Official: Meet the All-New Ford Mustang



After seven generations, the old horse is still far from exhausted

The new Ford Mustang comes at an interesting turning point for cars: expensive fuel, booming electric vehicles, and governments cracking down on anything combustion-powered. So, does that mean the seventh generation is now scaled down, hybridized, or somehow bastardized? Is that the heck. Not only does the 5.0-litre V8 remain, it’s more powerful than ever.

As Ford CEO Jim Farley said, “Investing in another generation Mustang is a big statement at a time when many of our competitors are exiting the internal combustion vehicle business. The subtext of that sentence is as big as the statement itself: there is no leeway for the Mustang to be powered by any means other than gasoline combustion. And Ford isn’t ready to put his stud out to pasture just yet.

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That means under the hood you’ll find at least the 2.3-liter Ecoboost turbo four-cylinder and, depending on your luck, the 5.0-liter Coyote V8. What you won’t find is any electrification, hybrid or otherwise. Almost as if Ford had already covered the whole question of the “electric Mustang” in another way.

Ford says turbo four and naturally aspirated V8 are new; we’d probably lean more towards “revised”, but we’re not in the business of writing press releases. In any case, the V8 has twin air intakes and twin throttle bodies, which means better airflow and more horsepower – apparently delivering more naturally aspirated horsepower than any Mustang. GT before her. Ford doesn’t mention what’s changed with the 2.3-litre turbo, but given Mountune can squeeze 513bhp and 516lb-ft out of a modified version of the same engine for £6,000, it could be of the dark horse of modern Mustangs. Or it would be, if that name wasn’t already meant for something else. Both come with a six-speed manual or Ford’s option “if less is more, then more must be a lot more” 10-speed automatic. At this point, having access to a 5.0-liter V8 muscle car and choosing an automatic might actually be considered automotive apostasy. But we digress.

Apparently, the steering rack is quicker than the sixth-generation Mustang, with “minimal” play from the steering wheel to the front tires. That’s good news for steering feel and cornering, but probably bad news for any wild overcorrection while losing control from a burnout when exiting a car. But if your penchant for hooliganism finds a suitable outlet (like not on the street, people…how many times do we have to have this conversation?), there’s the option of an “electronic parking brake from performance” – basically, a big handle like a mechanical handbrake, just controlling the electronic one the Mustang comes with. Ford claims the “Electronic Drift Brake” is “competition-ready” but “designed for novice drivers to learn and improve.” Ford also verifies Vaughn Gittin Junior’s name, because why not, and says the added option unlocks the “Mustang’s rear-wheel-drive drift capability.”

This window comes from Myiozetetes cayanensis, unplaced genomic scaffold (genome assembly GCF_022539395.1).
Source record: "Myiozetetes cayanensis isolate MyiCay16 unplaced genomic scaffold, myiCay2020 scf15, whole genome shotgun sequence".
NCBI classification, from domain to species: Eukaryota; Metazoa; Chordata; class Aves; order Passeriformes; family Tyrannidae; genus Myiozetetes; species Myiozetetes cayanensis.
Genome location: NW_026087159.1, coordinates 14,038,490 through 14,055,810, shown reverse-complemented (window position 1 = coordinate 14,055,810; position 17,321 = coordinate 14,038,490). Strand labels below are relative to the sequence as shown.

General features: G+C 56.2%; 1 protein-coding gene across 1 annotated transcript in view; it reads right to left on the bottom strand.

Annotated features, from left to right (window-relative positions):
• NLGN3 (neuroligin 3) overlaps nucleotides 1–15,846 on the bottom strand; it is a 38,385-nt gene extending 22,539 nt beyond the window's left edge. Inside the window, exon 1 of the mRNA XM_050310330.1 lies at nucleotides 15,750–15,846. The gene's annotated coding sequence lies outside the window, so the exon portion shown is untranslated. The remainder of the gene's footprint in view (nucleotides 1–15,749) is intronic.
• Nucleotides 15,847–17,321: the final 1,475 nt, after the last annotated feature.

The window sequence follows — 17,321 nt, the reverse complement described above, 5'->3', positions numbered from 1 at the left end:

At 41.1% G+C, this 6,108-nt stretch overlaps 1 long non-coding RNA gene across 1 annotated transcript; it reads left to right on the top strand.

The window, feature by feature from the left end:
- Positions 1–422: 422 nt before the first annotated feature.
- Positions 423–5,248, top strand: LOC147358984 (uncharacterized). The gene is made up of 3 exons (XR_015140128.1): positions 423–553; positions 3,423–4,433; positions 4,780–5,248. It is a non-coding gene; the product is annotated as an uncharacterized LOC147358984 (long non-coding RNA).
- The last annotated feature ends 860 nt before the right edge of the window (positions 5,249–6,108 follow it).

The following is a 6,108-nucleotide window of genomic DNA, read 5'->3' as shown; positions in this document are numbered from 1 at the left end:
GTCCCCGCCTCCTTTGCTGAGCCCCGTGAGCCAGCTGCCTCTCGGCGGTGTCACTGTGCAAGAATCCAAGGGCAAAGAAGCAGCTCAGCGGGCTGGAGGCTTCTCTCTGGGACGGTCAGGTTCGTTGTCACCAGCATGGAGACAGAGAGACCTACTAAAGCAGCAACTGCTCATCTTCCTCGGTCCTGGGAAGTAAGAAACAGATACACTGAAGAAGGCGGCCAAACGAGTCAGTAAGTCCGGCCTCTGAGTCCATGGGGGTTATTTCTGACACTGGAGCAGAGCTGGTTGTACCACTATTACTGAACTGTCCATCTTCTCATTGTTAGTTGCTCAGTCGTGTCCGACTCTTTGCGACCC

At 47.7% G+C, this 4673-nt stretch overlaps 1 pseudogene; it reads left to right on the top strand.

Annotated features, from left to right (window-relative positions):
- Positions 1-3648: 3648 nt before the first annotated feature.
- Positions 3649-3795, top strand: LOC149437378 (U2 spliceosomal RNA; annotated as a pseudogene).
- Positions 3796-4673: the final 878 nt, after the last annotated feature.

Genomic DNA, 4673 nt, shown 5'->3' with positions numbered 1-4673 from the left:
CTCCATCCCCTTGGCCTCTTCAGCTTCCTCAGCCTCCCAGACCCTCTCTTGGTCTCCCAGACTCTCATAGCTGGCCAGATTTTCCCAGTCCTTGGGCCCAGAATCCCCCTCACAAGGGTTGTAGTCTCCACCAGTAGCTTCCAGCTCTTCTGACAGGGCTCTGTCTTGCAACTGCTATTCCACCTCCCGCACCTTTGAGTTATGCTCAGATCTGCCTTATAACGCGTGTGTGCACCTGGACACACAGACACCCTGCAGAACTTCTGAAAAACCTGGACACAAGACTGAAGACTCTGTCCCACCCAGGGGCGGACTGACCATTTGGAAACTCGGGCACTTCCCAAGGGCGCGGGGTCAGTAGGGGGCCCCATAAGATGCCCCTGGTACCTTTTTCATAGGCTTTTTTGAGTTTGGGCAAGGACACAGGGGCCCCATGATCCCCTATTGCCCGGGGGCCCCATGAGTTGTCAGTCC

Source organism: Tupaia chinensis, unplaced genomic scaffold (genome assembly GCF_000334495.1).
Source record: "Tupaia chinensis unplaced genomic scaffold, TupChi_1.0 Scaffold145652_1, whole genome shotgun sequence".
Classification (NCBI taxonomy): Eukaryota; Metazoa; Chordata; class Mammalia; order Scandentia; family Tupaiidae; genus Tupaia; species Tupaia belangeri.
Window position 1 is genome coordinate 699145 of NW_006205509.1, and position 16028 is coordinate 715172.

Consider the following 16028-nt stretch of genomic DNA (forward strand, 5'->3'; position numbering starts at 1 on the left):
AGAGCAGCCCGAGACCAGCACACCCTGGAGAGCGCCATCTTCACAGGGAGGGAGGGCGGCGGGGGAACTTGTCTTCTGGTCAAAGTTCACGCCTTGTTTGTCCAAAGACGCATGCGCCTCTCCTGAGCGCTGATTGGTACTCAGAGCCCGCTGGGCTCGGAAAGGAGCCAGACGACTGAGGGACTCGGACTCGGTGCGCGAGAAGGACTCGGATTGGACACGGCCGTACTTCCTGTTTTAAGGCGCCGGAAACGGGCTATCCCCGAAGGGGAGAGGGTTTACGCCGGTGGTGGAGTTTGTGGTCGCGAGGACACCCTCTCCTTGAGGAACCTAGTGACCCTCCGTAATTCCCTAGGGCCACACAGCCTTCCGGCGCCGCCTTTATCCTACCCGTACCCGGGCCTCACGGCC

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Ah yes, the optional supplement. As befits any Mustang, the options list goes deeper than a 10-pint heart-to-heart conversation and probably makes just as much sense to any outside observer. In simplest terms, there are option packs, regular options, and something called the Mustang Design Series, which gives you more customization options independent of option packs. Either way, you’ll probably have a much easier time playing around with the online configurator when it’s displayed on Ford’s website.

Of particular interest is the Performance Pack, which adds a limited-slip differential, wider rear wheels, larger brakes all around and a front strut tower brace, as well as ducted brake cooling and a cooler. auxiliary engine oil on the V8. What it also does is unlock the option of Ford’s MagneRide active suspension, Recaro seats and active exhaust. Yes, options in an option pack. Like optception, or something like that.

But then options, just like big gas engines and rear-wheel drive, are what the Mustang has always been. And even though the new Mustang comes at a time that seems almost tailor-made against it, it’s been through some interesting times like this before. And here it is today: more powerful than ever.

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